Finding similarities in global cities using their mobility infrastructure

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When thinking about cities, it is a common place to think about how we move in them. We tend to associate Amsterdam with bicycle mobility, and Los Angeles as a city designed for cars. Using data, one can move from the common place to a data-driven approach, allowing us to identify these mobility infrastructure patterns and have a better overview of what is the transport that a city is optimized for.

The “urban fingerprint” is a technique developed to better understand how different modes of transportation are interconnected in different cities around the world. It takes the multimodal mobility network of a given city, and measures how many of its intersections are accessible by different mobility options; In a multimodal city, we expect to find many transport hubs that connect different layers, such as train stations with bicycle and street access.

Even in the optimal multimodal city, there will be a high heterogeneity of node actives due to the different speeds and nature of transport modes, for example, there will be less nodes for train or subway connections than for a bicycle network. A good way to evaluate the multimodality of a city is to compare it with other cities.

For this approach we captured the “urban fingerprint” of fifteen cities in the world, and then used a k-means algorithm that was fed with one vector for each city containing the percentages of nodes active in each possible configuration. The algorithm then found six different cluster, or types of cities, based on their multimodal mobility infrastructure.

(a) Schematic of multiplex layers in a city (left) and its transformation to the overlap census (right). (b) Clusters of cities based on similarity of their overlap census. (c) Overlap census for cities in each cluster. The first one corresponds to Amsterdam (the city with most active nodes in bicycle-only configurations). The Copenhagen-Manhattan-Barcelona-Portland city cluster has many active nodes in pedestrian-only and bicycle-only configurations, representing an active mobility city. The clusters of Los Angeles-Bogota and Mexico-Beihai-Jakarta are car-centric.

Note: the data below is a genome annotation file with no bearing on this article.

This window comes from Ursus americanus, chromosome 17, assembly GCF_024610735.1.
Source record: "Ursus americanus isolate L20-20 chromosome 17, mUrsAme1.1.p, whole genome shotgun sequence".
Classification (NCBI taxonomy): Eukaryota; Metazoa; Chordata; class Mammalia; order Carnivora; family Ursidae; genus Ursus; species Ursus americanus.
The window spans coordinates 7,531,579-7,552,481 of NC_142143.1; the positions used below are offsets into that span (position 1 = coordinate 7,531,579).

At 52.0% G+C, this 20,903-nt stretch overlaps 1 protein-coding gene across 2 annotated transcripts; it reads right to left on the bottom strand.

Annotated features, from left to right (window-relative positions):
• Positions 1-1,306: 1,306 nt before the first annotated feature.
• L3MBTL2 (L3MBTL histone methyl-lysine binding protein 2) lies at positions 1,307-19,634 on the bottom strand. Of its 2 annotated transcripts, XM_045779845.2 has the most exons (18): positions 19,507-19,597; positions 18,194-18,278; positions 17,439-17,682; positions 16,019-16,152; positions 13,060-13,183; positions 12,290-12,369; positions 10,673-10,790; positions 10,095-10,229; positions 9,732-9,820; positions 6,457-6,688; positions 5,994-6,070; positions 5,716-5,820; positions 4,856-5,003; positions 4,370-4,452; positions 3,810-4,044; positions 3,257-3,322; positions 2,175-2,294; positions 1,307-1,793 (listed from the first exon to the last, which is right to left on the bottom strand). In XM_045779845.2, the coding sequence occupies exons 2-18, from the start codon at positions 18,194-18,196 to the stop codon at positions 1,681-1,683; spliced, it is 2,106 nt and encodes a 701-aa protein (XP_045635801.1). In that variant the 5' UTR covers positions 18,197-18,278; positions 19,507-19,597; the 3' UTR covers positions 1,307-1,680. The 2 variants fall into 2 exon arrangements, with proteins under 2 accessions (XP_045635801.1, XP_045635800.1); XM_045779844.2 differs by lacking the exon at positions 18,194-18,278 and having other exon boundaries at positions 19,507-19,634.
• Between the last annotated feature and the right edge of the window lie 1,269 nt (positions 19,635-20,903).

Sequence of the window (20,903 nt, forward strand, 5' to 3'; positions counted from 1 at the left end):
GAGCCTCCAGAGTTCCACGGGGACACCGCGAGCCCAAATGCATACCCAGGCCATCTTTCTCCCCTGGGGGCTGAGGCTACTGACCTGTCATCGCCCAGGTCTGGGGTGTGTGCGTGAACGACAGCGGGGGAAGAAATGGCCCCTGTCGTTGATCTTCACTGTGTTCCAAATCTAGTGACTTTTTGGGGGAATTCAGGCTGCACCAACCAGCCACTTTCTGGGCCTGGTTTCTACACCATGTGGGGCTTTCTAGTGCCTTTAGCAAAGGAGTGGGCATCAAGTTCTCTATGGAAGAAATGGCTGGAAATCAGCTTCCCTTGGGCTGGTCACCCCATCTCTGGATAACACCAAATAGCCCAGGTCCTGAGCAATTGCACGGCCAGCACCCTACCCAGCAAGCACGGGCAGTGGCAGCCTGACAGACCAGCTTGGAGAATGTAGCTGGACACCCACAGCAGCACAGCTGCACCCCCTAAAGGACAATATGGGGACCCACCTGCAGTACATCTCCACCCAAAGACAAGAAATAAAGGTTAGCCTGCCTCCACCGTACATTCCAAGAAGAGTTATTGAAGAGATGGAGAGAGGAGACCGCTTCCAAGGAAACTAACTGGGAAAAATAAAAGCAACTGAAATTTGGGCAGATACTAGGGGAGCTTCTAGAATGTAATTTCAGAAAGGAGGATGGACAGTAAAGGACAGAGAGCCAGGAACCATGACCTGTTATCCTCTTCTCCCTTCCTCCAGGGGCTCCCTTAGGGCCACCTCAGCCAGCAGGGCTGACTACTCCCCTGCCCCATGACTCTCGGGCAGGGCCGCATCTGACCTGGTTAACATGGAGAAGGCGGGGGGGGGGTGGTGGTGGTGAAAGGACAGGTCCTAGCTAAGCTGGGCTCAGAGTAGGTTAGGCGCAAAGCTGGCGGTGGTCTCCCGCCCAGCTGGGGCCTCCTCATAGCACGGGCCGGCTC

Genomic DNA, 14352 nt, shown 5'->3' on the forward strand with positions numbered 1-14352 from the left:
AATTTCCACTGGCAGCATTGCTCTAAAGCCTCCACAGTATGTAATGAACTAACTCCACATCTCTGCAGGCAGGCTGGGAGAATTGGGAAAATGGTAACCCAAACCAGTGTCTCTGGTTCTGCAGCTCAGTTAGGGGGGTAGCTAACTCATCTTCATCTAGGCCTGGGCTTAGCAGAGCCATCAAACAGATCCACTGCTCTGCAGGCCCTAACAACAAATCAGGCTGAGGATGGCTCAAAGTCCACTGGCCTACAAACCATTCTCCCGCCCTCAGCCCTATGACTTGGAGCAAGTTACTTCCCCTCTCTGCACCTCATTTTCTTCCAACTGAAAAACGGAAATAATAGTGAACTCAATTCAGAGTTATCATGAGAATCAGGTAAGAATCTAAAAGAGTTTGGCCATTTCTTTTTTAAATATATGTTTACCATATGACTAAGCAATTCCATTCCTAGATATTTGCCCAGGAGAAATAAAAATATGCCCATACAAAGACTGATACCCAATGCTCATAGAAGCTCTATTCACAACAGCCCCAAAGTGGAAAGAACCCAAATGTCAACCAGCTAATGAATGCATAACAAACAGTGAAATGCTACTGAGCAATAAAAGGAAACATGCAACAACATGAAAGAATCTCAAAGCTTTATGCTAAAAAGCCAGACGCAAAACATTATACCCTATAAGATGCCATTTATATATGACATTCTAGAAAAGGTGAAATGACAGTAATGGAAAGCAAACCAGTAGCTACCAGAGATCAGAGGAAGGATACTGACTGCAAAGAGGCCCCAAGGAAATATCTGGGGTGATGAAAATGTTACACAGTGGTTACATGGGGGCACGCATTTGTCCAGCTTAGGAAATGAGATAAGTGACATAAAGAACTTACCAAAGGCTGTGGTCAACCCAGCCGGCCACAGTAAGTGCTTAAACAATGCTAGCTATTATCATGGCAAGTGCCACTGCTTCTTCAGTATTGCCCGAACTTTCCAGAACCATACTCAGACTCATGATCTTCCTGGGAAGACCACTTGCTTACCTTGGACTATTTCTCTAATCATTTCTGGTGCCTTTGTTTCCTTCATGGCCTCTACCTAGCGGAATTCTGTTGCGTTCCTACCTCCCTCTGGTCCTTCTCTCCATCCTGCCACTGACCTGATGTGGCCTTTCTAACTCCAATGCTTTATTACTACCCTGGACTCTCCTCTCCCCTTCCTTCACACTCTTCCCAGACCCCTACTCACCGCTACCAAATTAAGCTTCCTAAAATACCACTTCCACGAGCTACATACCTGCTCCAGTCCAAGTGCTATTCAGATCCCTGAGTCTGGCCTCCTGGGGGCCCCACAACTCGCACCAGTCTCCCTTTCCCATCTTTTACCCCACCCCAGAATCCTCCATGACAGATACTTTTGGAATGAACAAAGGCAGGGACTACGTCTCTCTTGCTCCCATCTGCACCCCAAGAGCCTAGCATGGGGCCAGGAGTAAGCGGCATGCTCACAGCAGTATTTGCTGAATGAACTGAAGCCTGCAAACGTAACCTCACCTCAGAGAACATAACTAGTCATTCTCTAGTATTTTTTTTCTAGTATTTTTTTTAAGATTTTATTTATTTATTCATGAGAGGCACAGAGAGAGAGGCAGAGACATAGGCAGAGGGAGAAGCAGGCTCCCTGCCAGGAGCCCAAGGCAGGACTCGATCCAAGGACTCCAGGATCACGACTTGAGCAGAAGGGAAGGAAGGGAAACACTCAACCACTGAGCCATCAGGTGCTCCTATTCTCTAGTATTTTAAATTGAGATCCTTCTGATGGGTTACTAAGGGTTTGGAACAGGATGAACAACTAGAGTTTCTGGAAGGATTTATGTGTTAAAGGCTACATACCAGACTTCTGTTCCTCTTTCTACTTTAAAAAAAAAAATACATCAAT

Using this technique, cities can be divided into distinct classes based on their transportation priorities, with some cities focusing more on active mobility infrastructure, while other cities prioritize a car-centric approach. The concentration of nodes in one layer or one configuration of the city informs not only about the mobility character of the city, but also unveils the importance of explicitly considering overlooked layers and their interconnections.

By understanding the ways in which different modes of transportation overlap and interact in a city, planners, city officials, and stakeholders can make more informed decisions about infrastructure investments and transportation policies. Additionally, the overlap census technique can be used to compare different cities and identify best practices for improving multimodality, and reduce car dependency.

By using the overlap census technique, cities can better understand their transportation networks and make more informed decisions about transportation planning.

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